On April 28, 1789, unrest exploded at a Paris wallpaper factory. A rumor had spread that the factory owner was planning to cut wages even though bread prices were soaring. Enraged workers vandalized the owner's home and then rioted through the streets.
Delegates of the Third Estate took the Tennis Court Oath in June 1789 and vowed to create a new constitution.
The rioting reflected growing unrest in Paris and throughout France. In 1789, France faced not only an economic crisis but also widespread demands for far-reaching changes. By July, the hungry, unemployed, poorly paid people of Paris were taking up arms against the government, a move that would trigger the French Revolution.
In 1789, France, like the rest of Europe, still clung to an outdated social system that had emerged in the Middle Ages. Under this ancien régime, or old order, everyone in France belonged to one of three social classes, or estates. The First Estate was made up of the clergy; the Second Estate was made up of the nobility; and the Third Estate comprised the vast majority of the population.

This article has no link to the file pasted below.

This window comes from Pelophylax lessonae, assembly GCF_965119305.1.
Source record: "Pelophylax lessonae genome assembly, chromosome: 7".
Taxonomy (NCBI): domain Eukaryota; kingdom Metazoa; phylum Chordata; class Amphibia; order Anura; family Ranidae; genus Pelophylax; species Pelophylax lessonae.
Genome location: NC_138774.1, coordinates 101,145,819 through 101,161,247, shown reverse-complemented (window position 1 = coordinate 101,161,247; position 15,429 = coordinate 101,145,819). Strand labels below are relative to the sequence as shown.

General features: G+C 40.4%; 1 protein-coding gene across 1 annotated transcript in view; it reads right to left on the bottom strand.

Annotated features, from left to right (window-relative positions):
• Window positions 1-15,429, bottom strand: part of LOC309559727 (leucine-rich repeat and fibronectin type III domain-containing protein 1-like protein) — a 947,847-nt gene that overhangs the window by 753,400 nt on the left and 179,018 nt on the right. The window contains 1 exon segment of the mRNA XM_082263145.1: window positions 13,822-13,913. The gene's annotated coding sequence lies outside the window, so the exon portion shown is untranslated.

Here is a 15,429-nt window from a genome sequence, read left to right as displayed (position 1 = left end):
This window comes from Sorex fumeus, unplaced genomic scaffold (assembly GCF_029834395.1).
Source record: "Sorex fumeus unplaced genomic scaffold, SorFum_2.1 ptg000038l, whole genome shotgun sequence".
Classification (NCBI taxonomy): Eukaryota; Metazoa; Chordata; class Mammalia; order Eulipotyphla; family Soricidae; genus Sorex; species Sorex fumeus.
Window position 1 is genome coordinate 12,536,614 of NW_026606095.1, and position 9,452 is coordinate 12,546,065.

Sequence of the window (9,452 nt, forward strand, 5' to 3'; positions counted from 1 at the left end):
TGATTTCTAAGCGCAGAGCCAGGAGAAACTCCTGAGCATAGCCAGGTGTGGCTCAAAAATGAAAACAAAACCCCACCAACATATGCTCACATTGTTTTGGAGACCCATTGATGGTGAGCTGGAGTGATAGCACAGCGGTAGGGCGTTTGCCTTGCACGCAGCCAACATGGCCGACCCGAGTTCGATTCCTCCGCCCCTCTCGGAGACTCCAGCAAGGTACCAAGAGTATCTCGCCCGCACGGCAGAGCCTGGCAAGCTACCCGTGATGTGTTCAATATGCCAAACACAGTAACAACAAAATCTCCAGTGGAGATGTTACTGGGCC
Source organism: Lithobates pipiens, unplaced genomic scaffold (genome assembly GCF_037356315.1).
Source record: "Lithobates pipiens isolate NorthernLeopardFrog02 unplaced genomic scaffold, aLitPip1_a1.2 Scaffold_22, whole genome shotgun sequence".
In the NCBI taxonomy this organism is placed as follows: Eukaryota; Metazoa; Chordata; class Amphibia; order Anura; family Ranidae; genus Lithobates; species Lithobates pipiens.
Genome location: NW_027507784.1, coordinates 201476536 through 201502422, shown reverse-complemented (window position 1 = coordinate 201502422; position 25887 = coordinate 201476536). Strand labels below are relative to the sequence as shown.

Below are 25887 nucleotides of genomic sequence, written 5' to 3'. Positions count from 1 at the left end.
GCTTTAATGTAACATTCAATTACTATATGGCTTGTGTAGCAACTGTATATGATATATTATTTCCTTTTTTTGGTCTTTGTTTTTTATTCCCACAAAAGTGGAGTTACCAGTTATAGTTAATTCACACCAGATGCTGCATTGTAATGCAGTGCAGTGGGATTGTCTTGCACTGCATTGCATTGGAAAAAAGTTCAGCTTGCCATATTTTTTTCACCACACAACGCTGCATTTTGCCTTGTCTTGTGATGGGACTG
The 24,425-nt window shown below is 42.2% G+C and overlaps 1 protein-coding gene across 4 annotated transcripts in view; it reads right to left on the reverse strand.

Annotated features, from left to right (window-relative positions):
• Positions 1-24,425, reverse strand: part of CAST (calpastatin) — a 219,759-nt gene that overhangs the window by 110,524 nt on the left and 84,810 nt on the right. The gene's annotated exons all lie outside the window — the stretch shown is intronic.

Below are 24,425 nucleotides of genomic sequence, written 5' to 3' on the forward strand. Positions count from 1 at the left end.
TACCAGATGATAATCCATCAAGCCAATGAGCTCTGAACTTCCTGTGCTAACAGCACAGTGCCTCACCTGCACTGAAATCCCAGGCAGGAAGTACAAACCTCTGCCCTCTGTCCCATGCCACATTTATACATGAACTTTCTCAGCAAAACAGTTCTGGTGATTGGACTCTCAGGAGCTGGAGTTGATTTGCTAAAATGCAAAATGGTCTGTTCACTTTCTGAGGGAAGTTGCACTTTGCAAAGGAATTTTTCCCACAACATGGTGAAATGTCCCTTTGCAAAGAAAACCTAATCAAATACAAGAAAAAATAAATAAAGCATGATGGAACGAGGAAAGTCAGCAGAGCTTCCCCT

During the Middle Ages, the Church had exerted great influence throughout Christian Europe. In 1789, the French clergy still enjoyed enormous wealth and privilege. The Church owned about 10 percent of the land, collected tithes, and paid no direct taxes to the state. High Church leaders such as bishops and abbots were usually nobles who lived very well.